What Are YOU Reading?

Sunday, October 12, 2014

Stack-It-Up Sunday, October 12, 2014

On Sundays I like to share some of the random piles of books around my house. I originally posted about my piles on this celebration post.  Along with showing everyone how messy my house is, I like to share because each pile has its own story.

Here are this week's stacks.
This is the pile on my kitchen counter. It contains three books from the library including Bug Safari, Hank Finds an Egg and a Cork and Fuzz book. The book, Be a Changemaker is a book I won from a giveaway from my friend Alyson Beecher! 

 This is TJ's current fave. 

My daughter got this MSBA contender from the library. 

I could not resist purchasing these two Heineman titles at the Maine Literacy Council's Book Bonanza last week. Linda Reif's Read, Write Teach and Thomas Newkirk's Minds Made From Stories. 

What books are in your stacks? 
Happy Sunday!

Thursday, October 9, 2014

A Review of Bramble and Maggie: Spooky Season by Jessie Haas

Bramble and Maggie: Spooky Season
by Jessie Haas
Illustrated by Alison Friend
Published 2014 by Candlewick Press
Early Chapter Book
56 Pages
Review copy obtained from publisher. 

Goodreads Summary
In their third adventure, Bramble and Maggie explore a new season together — fall! Leaves crunch underfoot. Acorns ping off rooftops. It all makes Bramble feel wonderfully spooky. But Bramble’s frisky-pretend-scary gait makes Maggie jumpy, and soon Bramble really is nervous. There are alarming new sights and sounds everywhere, like Mr. Dingle’s scarecrow. When Maggie takes a fall, will she want to get back in the saddle? And when Halloween comes, can Maggie trust Bramble to brave the tricks and lead them both safely to the treats?

My Thoughts
If you know a child, ages 5-8, who loves horses, this is a must-have series. With the perfect ratio of text to pictures, this series is perfect for children who are ready ease into the world of chapter books. Younger children who are not ready to read it on their own, will enjoy hearing the story read to them while looking at the big, colorful illustrations.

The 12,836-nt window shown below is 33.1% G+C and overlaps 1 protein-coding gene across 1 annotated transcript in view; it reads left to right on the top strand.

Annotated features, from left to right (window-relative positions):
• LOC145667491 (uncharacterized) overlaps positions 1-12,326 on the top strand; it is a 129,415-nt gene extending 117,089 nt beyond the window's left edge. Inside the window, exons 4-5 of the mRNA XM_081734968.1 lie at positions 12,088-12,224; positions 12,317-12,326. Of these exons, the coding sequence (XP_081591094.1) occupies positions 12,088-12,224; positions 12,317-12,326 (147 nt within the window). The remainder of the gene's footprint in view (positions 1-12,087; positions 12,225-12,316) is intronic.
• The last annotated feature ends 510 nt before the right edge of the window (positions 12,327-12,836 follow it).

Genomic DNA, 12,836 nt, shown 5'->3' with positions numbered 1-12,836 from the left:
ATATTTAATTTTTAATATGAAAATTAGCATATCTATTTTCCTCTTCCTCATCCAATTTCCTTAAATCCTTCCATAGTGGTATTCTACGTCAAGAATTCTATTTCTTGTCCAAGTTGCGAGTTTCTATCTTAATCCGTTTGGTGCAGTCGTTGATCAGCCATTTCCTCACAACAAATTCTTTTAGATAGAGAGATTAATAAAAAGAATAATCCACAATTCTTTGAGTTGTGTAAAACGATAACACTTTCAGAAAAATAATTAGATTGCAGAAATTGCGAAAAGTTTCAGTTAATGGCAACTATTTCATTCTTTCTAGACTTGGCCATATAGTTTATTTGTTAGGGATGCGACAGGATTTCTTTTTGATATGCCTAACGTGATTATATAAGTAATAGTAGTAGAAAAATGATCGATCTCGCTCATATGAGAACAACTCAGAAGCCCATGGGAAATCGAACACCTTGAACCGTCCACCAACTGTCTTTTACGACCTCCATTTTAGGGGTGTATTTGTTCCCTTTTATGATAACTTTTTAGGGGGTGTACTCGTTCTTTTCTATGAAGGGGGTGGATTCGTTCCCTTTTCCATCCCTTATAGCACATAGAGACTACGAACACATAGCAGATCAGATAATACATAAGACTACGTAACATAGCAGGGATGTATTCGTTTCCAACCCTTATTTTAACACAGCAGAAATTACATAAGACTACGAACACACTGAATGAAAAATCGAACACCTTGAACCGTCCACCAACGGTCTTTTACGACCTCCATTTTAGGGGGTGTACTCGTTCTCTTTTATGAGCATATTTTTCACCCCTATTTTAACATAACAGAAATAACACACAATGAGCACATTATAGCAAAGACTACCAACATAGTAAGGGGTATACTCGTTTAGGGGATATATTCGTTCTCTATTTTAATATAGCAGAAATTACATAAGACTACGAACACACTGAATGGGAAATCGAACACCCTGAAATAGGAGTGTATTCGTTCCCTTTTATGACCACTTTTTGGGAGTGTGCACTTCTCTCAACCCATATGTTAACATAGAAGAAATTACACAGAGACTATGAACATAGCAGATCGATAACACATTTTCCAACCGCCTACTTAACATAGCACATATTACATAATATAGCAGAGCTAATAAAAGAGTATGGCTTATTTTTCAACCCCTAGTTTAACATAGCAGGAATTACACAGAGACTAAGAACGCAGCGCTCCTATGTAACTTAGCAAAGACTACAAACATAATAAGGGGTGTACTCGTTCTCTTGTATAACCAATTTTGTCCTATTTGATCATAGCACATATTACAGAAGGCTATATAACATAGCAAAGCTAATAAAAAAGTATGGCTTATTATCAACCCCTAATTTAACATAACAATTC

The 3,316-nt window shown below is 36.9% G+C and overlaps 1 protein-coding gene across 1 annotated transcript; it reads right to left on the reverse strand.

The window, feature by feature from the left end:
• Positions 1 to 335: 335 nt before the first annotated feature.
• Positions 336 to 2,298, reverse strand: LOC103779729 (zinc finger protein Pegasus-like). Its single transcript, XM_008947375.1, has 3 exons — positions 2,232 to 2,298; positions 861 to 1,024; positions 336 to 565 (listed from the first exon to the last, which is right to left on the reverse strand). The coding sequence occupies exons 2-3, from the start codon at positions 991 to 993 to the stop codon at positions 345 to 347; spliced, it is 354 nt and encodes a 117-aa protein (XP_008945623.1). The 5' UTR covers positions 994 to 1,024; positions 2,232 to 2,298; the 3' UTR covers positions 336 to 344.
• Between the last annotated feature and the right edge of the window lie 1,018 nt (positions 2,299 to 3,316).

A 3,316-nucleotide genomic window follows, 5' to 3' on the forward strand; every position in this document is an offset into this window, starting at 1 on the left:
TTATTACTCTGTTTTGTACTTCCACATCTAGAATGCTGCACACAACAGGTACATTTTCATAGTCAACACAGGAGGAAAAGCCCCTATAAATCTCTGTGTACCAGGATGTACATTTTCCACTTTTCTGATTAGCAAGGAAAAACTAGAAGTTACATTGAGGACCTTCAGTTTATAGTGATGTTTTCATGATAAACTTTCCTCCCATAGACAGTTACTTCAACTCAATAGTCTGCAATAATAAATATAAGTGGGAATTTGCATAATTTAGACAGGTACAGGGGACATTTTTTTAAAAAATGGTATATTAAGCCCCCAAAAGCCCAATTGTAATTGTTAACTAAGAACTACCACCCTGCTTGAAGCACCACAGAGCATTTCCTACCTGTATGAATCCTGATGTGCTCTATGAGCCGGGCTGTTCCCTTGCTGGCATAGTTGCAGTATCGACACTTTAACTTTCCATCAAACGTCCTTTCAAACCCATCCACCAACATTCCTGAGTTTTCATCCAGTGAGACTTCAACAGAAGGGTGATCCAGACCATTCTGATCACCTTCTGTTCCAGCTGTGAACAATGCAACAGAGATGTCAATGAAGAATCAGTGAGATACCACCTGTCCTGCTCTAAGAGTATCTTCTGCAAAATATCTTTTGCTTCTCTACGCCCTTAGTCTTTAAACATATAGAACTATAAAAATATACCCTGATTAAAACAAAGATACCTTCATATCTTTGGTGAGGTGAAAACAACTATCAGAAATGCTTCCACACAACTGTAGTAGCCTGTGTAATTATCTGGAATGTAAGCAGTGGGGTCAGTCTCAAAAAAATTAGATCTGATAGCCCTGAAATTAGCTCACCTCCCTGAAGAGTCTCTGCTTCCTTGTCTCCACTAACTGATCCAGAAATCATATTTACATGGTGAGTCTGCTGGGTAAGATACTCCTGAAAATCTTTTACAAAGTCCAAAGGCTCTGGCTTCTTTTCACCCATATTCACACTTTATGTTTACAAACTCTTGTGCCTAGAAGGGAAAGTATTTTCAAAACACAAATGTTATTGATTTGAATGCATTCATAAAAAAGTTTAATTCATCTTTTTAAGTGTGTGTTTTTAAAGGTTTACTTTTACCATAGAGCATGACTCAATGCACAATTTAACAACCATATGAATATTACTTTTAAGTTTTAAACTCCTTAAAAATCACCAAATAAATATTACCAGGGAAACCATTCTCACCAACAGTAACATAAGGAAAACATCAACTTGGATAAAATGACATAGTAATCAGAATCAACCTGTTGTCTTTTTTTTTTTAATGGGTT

In this third book of the series, the horse Bramble gets a bit spooked by all of the Halloween decorations and costumes. After Maggie falls off him, she must decide is she has the courage to get back on. Maggie demonstrates resiliency, courage and trust making this book a wonderful springboard into some deeper conversations in class and at home.  

I would definitely recommend this series for young readers. The first two books (Bramble and Maggie: Horse Meets Girl and Bramble and Maggie: Give and Take) are also available now. 

Want more books about horses? Jessie Haas uses her tremendous knowledge of horses in many books. Visit her website here.

Visit Alison Friend's website here.  

Wednesday, October 8, 2014

Nonfiction Picture Book Wednesday-October 8, 2014

My Friend Alyson Beecher at Kid Lit Frenzy hosts weekly link up to share Nonfiction Picture Books. Please visit her amazing website. 

Agate: What Good is a Moose? 
by Joy Morgan Dey
Illustrated by 
Nikki Johnson
Published 2007 by Lake Superior Post Cities Inc. 
Picture Book
32 Pages
Obtained from public library

Summary from Goodreads 
Agate is a moose with low self-esteem. He feels inadequate and plain, like an ugly brown rock, especially when he compares himself to his beautiful friends who are named after birthstones. These friend help Agate to see that just like his namesake, true beauty lies within. Stunning original watercolors, a witty, positive message about self image plus bonus pages with birthstone and agate facts. Perfect for reading aloud.

My Thoughts
Although this book is categorized as fiction, I am sharing it here on Nonfiction Picture Book Wednesday because it is filled with facts about the animals. 

I like how each animal is named after a birthstone and beautifully painted using the respective watercolors. The message is not new, but one that bears repeating with children: everyone is unique and should be valued for their own talents and gifts. The author weaves in facts that work very naturally with the story. She does not shy away from using more complicated vocabulary, within the rhyming, poetic text, such as disjointed, scarcely, malcontented and self-conscious making this book a perfect read aloud for ages 5-10. Along with enjoying the story, there are many curricular connections that can be made.

Use this book...
*as part of a poetry unit. 
*as a read aloud during a unit about animals.
*early in the year to build community-everyone is unique. 
*as a mentor text for context clues. 
*as a mentor text for facts vs. opinions. 
*as a mentor text for summarizing-somebody, wanted, but, so, then.